Brown, Columbia, Dartmouth, Georgetown, Stanford, and Yale were among the schools that had their lowest admit rate on record this year.
Yale admitted 1,892 of its 22,813 applicants—a rate of 8.3 percent, down from 9.5 percent for the class of 2011.
Columbia College admitted 8.7 percent, Stanford University 9.5 percent, and Dartmouth College 13.2 percent.
The change was not confined to Ivy League schools and Stanford. Other elite universities faced challenging admissions decisions too.
While Bowdoin College’s admit rate of 18.4 percent was nearly identical to last year’s, Dean of Admissions William M. Shain said applicants for the class of 2012 demonstrated “more powerful” qualifications overall than in years past.
“It’s definitely the most competitive of the 25 years we have data for,” he said.
Shain suggested that recent trends in higher education like refurbished financial aid packages have made it more difficult to predict yields.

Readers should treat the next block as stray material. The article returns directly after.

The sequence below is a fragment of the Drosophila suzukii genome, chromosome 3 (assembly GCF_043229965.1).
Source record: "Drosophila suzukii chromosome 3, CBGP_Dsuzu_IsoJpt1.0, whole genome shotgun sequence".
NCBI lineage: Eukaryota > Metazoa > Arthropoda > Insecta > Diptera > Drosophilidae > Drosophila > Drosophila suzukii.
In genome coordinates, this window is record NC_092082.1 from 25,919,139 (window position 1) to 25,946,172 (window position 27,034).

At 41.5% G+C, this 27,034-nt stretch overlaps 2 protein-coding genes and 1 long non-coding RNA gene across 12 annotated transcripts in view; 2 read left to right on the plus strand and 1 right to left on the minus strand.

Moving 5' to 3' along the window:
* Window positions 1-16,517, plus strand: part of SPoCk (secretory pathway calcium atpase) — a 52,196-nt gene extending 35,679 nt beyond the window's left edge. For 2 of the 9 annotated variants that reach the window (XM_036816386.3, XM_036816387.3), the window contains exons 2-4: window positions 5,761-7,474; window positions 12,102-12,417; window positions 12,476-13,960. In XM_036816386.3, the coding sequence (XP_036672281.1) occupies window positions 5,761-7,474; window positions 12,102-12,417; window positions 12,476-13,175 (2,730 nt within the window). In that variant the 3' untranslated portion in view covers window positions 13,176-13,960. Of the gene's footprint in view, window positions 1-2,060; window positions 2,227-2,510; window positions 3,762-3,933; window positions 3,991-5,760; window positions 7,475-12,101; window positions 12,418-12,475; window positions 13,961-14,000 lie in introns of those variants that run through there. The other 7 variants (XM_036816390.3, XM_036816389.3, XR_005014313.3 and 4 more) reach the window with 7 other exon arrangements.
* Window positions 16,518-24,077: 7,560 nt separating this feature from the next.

“There could be quite a lot of waitlist action because so many schools are doing things differently than in the past,” he said. “No one knows what kind of impact that will have.”
Expansions in financial aid may have played a role in the record number of applicants at Dartmouth, which saw a two percent decrease in its admissions rate this year.
“We attribute a lot of the rise to the fact that Dartmouth recently rolled out a very ambitious and dramatic change of its financial aid package,” public relations officer Genevieve Haas said.
Haas cited the switch from student loans to grants and the elimination of tuition for families with annual incomes below $75,000 as a reason for the jump in applications.
She also noted that Dartmouth also switched to need-blind admissions for international students.
Likewise, Stanford hopes new financial measures “should enable [the university] to attract an even more socio-economically diverse freshman class,” said Dean of Admissions Richard H. Shaw in a press release last week.
—Staff writer Alexandra Perloff-Giles can be reached at email@example.com.